Cultural integration, racism in Nepal & the great white elephant syndrome

by Dave from The Longest Way Home ~ August 20th, 2013. Updated on March 26th, 2014. Published in: Travel blog » Nepal.
A Nepalese Elephant

A Nepalese Elephant is a little different to the meaning of “White Elephant”

Is social integration in Nepal possible for a foreigner?

Racism in Nepal –  does it exist?  Or is it a reality everywhere today? Could racism in Nepal really be all that different? Perhaps living here as a foreigner has taught me too much about really integrating with an open society over the long-term.

I’m desperately writing this before it’s too late. It’s my own fault as the title has been siting on my “to do” list for many months now.

I feared writing it when I discovered its factual base would be too raw and impassioned. So I let it sit on the back burner. The problem with the back burner is that the longer we leave things on it, the drier and more irrelevant things can become. Not always, but sometimes.

The world moves on and what’s in the past stays there and while not irrelevant today can still be claimed as irrelevant and no more than a passing phase of cultural evolution (or de-evolution).

Today I sit down and write about cultural integration in Nepal as a foreigner. Because tomorrow it will all change.

A historical snapshot of the people who live in Nepal today

To avoid a huge historical through the ages genome section I’ll just cover the major cultures that have settled in Nepal over the past 100 years. Bordered by Tibet (China) to the north along with India and Bangladesh to the south Nepal is a landlocked country.

Mosque in Kathmandu one of many religions welcome which could in turn define that racism in Nepal should be minimal

Nepal’s culture is welcoming of all religions – racism in Nepal from the outside is minimal

Mainly it’s been Hindu and Buddhism that’s played a huge role in Nepal throughout the ages as trade ties between the Indian Subcontinent ran through Nepal into East Asia.

In 1923 Britain and the British East India Company signed an agreement that meant Nepal would lose most of its territories. By the 1950’s along with India’s independence Nepal gained its independence.  Since then it’s teetered between a monarchy, communism and a parliamentary democracy. Throughout recent history Nepal has been, relatively, open to any and all religions, creeds and races.

So there you have it:

Nepal by recent historical virtue is a trading mix of both Hindu and Buddhist cultures while maintaining a peaceful, open and accepting stance of many others.

Remaining true to its own culture

India took on many aspects of the British Empire after independence. Nepal tried likewise, though due to political upheavals, economics, resources and territorial positioning found it a much steeper mountain to navigate.

Yes there has been violence and a bloody civil war in Nepal. But again, aside from a few antagonists, these have largely been politically or economically motivated.

The sheer beauty of Nepal was that both Hinduism and Buddhism worked together with relative peace right up until today. Add in a dash of Islam from the south, Christians from the time of the colonies, various tribal cultures and you have a society that seems pretty much open to many. From the outside it doesn’t seem that there could be racism in Nepal.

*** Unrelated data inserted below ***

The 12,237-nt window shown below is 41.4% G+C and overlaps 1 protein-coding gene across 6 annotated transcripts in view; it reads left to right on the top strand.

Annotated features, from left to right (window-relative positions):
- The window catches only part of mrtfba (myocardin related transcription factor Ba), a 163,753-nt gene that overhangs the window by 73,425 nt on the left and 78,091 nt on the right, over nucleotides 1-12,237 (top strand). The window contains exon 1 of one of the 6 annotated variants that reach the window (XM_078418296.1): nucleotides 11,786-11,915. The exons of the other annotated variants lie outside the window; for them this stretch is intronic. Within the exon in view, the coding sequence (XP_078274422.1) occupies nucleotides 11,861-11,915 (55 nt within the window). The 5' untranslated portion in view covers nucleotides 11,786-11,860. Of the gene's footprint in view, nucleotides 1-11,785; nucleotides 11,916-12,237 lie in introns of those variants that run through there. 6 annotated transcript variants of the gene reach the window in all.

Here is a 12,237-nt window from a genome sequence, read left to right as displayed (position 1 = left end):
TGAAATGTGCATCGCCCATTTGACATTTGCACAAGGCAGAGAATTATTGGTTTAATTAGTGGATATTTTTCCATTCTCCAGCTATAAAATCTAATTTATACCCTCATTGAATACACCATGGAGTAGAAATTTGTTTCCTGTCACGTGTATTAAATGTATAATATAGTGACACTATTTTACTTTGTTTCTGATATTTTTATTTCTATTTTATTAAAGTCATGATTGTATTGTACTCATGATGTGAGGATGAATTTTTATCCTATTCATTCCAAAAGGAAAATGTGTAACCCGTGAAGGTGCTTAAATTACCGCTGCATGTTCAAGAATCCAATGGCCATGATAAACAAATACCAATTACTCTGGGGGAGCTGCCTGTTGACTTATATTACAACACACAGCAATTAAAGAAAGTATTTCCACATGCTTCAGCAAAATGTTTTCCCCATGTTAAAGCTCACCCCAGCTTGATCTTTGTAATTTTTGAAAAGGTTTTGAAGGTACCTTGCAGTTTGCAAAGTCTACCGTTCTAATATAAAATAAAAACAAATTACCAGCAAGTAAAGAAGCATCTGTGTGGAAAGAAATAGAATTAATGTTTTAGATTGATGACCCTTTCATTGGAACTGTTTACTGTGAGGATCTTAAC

Live here for a while however and you’ll see something else. Religion plays only a small part in this diverse culture. Power games are afoot and whether you are a part of them or not it’s a reality you should note.

The reality of racism in Nepal today

Racism. Such a cruel word with a reality that never stops biting from all angles.

While many Nepalese will say their caste or ethnic background is often the subject of domestic racism. I find this common to many countries in my travels. Though the level of racism and the nature of its background varies widely. (do read about the caste culture of Nepal for more)

I’m also trying desperately to not draw comparisons to other colonial countries. But the inevitability is that there is some crossover. To identify with this one must first remove the notion of tourism. At least from a day-to-day perspective where it’s most evident. Tourism and racism in Nepal are different.

Nepal’s number one industry is tourism. We as “foreigners” are therefore seen as cash cows. But what of the foreigners that have elected to live and spend here rather than just visit and spend?

Whilst in the Philippines I wrote about social integration. This is the next step in what’s proving to be a rather unsettling development for a 21st solo migration such as mine. In the East at least.

Outside of aid workers and diplomats I’ve met quite a few of the dwindling foreigners still living and working in Nepal. Their tales of a life living in a developing country is not one of a paradise found. It’s one of frustration and of discrimination.

Digging deeper I was told by one man who lived here for several decades that he is often referred to as a “White Elephant”.

The White Elephants of Nepal

Traditionally the term “white elephant” is often used to describe a burdensome possession which its owner cannot dispose of and whose cost is out of proportion to its usefulness.

Elephant statue in Nepal

Were the “white elephants” in Nepal as powerful or influential as today’s Asian investors?

Interestingly this term came about from the monarchs of Thailand who kept real white elephants as a show of their wealth. While in Buddhism a white elephant is Sakka’s mount, a three-headed white elephant known as Airavata.

Taking both these meanings into account its relatively easy to see which mantle “white foreigner” comes under.



“We came here as traders of our time and this is the price we pay today”

So says one man who explained his own experience to me.

“I was the manager. The boss. No one liked the fact I was a foreigner managing the Nepalese in Nepal. I was hired to do a job because of my qualification and experience, not my hereditary standing.”

There’s bitterness, sadness and defeat in the air as he continues.